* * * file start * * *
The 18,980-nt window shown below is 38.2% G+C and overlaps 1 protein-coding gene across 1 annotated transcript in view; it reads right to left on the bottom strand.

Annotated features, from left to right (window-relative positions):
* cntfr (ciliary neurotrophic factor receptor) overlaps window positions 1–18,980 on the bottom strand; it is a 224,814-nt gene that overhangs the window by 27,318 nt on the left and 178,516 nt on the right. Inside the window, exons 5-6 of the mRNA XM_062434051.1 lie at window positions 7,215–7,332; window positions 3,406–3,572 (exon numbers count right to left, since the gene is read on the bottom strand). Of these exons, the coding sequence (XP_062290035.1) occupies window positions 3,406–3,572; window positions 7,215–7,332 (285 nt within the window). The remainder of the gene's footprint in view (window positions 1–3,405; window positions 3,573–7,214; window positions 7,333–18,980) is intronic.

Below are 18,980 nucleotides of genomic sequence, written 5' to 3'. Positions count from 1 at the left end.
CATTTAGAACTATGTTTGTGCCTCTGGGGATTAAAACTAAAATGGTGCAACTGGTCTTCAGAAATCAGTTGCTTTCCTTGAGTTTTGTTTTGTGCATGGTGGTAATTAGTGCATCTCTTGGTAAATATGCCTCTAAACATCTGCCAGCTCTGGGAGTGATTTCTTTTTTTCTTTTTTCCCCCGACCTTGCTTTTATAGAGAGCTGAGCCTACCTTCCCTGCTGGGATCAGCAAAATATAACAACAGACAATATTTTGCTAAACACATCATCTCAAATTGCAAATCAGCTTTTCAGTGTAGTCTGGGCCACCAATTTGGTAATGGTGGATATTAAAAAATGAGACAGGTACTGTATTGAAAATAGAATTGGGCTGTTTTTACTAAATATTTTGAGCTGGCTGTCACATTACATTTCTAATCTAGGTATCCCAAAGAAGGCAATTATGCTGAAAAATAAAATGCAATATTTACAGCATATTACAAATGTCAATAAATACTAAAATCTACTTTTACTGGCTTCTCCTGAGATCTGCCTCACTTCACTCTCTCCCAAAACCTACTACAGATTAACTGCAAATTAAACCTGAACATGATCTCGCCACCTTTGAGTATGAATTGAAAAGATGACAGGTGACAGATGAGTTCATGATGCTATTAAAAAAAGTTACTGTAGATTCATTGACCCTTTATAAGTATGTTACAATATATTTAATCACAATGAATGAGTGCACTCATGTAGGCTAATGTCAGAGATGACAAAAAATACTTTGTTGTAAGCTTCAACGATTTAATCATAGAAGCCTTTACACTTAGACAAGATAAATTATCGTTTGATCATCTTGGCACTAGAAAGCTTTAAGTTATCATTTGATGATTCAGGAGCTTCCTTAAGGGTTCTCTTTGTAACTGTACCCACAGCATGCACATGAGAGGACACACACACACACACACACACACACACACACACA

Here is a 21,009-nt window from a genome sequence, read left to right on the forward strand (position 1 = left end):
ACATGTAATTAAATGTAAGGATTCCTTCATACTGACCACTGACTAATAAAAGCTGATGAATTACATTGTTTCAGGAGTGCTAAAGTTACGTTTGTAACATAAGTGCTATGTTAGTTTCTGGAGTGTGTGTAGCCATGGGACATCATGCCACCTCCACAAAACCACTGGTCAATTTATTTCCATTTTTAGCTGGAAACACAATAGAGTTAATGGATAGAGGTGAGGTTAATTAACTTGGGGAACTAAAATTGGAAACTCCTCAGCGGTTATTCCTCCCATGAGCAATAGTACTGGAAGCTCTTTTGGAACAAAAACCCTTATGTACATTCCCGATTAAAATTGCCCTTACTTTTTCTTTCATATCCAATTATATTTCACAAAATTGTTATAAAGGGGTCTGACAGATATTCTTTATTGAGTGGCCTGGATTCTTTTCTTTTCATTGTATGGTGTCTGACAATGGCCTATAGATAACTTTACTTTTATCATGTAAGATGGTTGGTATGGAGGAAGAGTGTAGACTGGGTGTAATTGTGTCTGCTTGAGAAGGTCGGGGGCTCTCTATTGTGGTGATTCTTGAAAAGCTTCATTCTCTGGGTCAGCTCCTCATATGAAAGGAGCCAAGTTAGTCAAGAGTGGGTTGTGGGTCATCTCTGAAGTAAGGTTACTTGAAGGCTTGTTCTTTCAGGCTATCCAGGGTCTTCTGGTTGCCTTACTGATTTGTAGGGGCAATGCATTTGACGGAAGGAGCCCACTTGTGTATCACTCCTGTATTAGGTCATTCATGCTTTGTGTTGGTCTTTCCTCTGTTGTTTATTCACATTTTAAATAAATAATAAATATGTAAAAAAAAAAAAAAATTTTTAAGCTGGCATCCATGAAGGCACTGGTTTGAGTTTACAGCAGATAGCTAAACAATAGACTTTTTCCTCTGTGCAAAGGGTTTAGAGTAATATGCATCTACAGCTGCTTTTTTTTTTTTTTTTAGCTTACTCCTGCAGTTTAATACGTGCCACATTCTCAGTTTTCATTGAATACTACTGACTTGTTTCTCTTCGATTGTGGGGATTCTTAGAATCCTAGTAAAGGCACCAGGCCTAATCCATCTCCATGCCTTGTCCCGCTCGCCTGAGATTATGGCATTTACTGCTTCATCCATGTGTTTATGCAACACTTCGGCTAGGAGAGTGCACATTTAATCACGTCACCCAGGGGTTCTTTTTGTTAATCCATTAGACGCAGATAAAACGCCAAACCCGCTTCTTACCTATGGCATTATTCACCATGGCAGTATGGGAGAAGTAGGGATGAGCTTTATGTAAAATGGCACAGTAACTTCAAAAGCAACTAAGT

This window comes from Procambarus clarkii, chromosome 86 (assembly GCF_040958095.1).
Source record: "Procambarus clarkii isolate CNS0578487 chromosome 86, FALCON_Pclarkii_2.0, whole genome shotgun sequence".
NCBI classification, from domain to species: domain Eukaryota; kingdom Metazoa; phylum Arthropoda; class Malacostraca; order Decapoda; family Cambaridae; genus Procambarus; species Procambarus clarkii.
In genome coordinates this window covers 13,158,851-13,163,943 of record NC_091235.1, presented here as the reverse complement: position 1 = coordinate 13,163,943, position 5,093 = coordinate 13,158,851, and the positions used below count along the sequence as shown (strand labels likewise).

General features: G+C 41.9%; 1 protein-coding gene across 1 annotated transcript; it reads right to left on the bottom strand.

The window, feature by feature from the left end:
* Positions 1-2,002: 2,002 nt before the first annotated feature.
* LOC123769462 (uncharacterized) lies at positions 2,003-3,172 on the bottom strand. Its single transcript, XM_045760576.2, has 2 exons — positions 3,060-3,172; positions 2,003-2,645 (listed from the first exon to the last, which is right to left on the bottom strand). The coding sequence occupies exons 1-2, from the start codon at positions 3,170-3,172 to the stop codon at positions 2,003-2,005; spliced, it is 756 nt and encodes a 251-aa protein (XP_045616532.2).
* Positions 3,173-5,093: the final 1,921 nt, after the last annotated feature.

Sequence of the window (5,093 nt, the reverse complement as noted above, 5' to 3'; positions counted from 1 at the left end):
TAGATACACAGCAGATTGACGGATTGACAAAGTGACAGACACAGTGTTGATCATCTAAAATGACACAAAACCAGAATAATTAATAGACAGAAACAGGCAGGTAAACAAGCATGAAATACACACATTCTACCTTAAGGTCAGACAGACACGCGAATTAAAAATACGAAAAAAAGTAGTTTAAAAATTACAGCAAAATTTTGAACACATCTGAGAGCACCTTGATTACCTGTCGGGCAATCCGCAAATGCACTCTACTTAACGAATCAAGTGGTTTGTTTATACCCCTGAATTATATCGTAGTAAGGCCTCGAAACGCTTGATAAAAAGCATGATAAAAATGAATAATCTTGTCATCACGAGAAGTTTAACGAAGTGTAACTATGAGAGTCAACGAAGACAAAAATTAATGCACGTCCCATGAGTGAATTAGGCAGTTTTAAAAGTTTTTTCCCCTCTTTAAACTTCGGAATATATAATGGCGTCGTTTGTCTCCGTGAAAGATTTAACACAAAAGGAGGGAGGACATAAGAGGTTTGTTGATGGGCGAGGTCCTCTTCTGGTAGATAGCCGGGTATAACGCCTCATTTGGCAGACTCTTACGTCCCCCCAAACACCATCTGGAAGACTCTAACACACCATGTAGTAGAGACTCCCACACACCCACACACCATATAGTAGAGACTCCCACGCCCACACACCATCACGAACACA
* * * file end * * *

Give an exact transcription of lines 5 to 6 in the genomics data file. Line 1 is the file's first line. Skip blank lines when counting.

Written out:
CATTTAGAACTATGTTTGTGCCTCTGGGGATTAAAACTAAAATGGTGCAACTGGTCTTCAGAAATCAGTTGCTTTCCTTGAGTTTTGTTTTGTGCATGGTGGTAATTAGTGCATCTCTTGGTAAATATGCCTCTAAACATCTGCCAGCTCTGGGAGTGATTTCTTTTTTTCTTTTTTCCCCCGACCTTGCTTTTATAGAGAGCTGAGCCTACCTTCCCTGCTGGGATCAGCAAAATATAACAACAGACAATATTTTGCTAAACACATCATCTCAAATTGCAAATCAGCTTTTCAGTGTAGTCTGGGCCACCAATTTGGTAATGGTGGATATTAAAAAATGAGACAGGTACTGTATTGAAAATAGAATTGGGCTGTTTTTACTAAATATTTTGAGCTGGCTGTCACATTACATTTCTAATCTAGGTATCCCAAAGAAGGCAATTATGCTGAAAAATAAAATGCAATATTTACAGCATATTACAAATGTCAATAAATACTAAAATCTACTTTTACTGGCTTCTCCTGAGATCTGCCTCACTTCACTCTCTCCCAAAACCTACTACAGATTAACTGCAAATTAAACCTGAACATGATCTCGCCACCTTTGAGTATGAATTGAAAAGATGACAGGTGACAGATGAGTTCATGATGCTATTAAAAAAAGTTACTGTAGATTCATTGACCCTTTATAAGTATGTTACAATATATTTAATCACAATGAATGAGTGCACTCATGTAGGCTAATGTCAGAGATGACAAAAAATACTTTGTTGTAAGCTTCAACGATTTAATCATAGAAGCCTTTACACTTAGACAAGATAAATTATCGTTTGATCATCTTGGCACTAGAAAGCTTTAAGTTATCATTTGATGATTCAGGAGCTTCCTTAAGGGTTCTCTTTGTAACTGTACCCACAGCATGCACATGAGAGGACACACACACACACACACACACACACACACACACA

Here is a 21,009-nt window from a genome sequence, read left to right on the forward strand (position 1 = left end):